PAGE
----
WebSpirit was specifically developed to capture trial data for investigator-initiated trials from multiple sites. It easily accommodated our trial requirements.Michael, the PTNA Database Manager, continues to provide support and regulatory guidance, including training and controlled, secure access to the database. The application and training are user friendly thereby reducing the time and cost of customising the database. WebSpirit allows data to be easily exported.
How is the CRC Study going now?
The CRC Database began in July 2015. To date over 120 participants from three sites have been entered. An interim review of 88 participants was performed in August 2015.
The PTNA Capability Map goes LIVE!
The PTNA Capability Map data collection has officially begun.
It is currently being rolled out at: Murdoch Childrens Research Institute, Royal Children’s Hospital (Melbourne), Sydney Children Hospital Network including Randwick Children’s Hospital and The Children’s Hospital at Westmead, Children’s Health Queensland, Telethon Kids Institute and Child and Adolescent Health Service (Princess Margaret Hospital).
The PTNA Capability Map will facilitate collaboration by identifying the people and sites who are ready and able to conduct high quality paediatric research.
Please opt-in by including your details in the PTNA Capability Map. The key contacts at the pilot sites are:
Carolyn Stewart – Murdoch Childrens Research Institute and Royal Children’s Hospital
Peng Tjun Choy – Children’s Health Queensland
Nat Eiffler – Telethon Kids Institute
Angela Fonceca - Child and Adolescent Health Service (Princess Margaret Hospital for Children).
Consultations: Medical Research Future Fund Consultation
and 2016 National Translational Health Research Survey
In advocating for paediatric clinical research, PTNA submitted its proposal for the Medical Research Future Fund (MRFF) through the Australian Medical Research and Innovation Strategy and Related Priorities Consultation and the third biennial 2016 National Translational Health Research Survey.
The proposal included a national approach to support paediatric clinical research to maximise opportunities for success. This includes a national child health body focused on clinical research, infrastructure funding, KPIs embedded into hospitals and health services, funding for concept development and extension studies.
The National Translational Health Research survey was undertaken by Therapeutic Innovation Australia to inform the Commonwealth Review of Research Infrastructure. PTNA’s survey response emphasised the need for trials infrastructure, better awareness and interconnectivity between government-funded platforms; and building relationships with industry.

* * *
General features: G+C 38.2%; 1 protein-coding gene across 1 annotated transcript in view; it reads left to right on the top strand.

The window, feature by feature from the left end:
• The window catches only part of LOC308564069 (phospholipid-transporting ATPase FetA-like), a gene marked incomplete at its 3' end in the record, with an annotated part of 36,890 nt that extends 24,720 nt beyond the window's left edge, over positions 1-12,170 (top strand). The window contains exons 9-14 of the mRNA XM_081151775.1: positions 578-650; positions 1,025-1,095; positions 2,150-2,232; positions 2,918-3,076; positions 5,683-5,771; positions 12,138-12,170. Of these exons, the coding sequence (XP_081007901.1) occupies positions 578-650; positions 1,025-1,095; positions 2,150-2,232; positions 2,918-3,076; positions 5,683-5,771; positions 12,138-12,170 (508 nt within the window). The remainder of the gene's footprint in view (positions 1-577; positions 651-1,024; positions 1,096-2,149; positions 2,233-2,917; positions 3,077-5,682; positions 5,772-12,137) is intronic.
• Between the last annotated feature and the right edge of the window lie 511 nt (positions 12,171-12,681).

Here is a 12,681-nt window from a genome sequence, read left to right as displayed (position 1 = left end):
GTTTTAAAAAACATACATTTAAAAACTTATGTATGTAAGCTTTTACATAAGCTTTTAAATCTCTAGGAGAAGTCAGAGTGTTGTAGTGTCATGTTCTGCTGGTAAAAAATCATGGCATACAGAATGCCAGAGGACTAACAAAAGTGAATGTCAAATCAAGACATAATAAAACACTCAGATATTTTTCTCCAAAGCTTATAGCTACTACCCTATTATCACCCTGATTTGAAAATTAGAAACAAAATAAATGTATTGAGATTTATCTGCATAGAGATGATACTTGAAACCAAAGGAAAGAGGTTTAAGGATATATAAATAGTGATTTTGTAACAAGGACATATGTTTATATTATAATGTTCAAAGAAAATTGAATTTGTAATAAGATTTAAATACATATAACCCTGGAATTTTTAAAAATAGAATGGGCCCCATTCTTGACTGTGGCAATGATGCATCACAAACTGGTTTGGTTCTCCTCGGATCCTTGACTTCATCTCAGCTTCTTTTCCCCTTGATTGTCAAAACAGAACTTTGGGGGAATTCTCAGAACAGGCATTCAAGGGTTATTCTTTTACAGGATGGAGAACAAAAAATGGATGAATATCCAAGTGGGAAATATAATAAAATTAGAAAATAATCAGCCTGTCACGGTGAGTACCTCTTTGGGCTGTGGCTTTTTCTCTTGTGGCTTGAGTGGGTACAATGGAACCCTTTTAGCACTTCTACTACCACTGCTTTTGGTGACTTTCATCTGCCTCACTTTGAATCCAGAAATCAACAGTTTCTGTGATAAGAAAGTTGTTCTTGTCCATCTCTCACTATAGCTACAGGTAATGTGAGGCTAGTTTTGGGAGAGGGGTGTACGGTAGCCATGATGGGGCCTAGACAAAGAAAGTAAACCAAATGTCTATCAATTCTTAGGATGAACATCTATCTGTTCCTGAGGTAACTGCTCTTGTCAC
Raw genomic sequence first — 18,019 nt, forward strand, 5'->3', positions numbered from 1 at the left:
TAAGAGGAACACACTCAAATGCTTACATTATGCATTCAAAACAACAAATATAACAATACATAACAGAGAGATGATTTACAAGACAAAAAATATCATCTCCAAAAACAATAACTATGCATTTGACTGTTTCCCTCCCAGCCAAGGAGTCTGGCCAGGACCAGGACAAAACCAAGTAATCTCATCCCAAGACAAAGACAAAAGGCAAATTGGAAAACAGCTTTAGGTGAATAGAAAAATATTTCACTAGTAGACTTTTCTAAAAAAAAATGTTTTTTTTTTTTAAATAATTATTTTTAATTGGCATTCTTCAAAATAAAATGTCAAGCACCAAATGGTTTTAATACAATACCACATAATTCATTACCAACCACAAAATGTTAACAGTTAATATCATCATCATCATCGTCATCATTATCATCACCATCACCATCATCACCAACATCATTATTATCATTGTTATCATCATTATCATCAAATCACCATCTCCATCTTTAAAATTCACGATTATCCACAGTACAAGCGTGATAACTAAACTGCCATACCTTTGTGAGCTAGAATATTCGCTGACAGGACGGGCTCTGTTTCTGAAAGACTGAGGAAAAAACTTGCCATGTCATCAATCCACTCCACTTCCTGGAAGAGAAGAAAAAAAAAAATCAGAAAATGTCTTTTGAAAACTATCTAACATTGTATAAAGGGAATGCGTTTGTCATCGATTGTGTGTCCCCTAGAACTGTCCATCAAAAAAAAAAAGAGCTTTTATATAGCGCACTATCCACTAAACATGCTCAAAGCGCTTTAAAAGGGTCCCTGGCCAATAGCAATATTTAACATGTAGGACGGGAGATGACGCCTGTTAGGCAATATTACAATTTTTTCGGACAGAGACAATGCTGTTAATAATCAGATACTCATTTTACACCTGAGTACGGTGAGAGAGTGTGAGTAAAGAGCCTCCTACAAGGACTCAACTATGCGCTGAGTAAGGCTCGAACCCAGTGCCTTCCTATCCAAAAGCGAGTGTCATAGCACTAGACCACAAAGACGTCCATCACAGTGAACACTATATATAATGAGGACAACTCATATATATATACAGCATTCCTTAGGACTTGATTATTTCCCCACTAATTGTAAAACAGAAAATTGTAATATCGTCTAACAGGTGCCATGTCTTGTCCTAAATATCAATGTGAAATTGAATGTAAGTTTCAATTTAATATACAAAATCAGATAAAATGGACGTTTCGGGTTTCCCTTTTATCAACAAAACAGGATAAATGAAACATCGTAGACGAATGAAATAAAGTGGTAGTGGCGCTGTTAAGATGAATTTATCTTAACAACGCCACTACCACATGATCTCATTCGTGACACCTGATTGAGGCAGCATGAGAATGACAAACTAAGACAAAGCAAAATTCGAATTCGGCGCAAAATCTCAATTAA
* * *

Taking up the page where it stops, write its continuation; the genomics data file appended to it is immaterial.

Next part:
The Kaleidoscope Project
NSW Better Treatment 4 Kids Network
PTNA is proud to support the Kaleidoscope project.
NSW Better Treatment 4 Kids Network is committed to developing a research priority setting project for children and adolescents with chronic conditions. The project, ‘The Kaleidoscope Project', will bring together patients, carers, clinicians and policy makers around Australia to identify and prioritise important research questions. This will help to ensure that those who fund health research are aware of what really matters to both patients and clinicians. The project involves focus group discussions with children and their parents/caregivers, surveys and a one day workshop.
For further information about the project please visit the website: www.thekaleidoscopeproject.com.au. You and your study stakeholders (eg children, parents, carers) can also register to have a say about important research questions and priorities for children with chronic disease through the online survey.
Not a member of PTNA Yet?
PTNA is an inclusive network of organisations that undertake high quality paediatric clinical trials.
Large site = $4,000 per annum. Small site = $1,000 per annum.
Talk to us about the benefits of membership and being actively involved in the paediatric trials community: firstname.lastname@example.org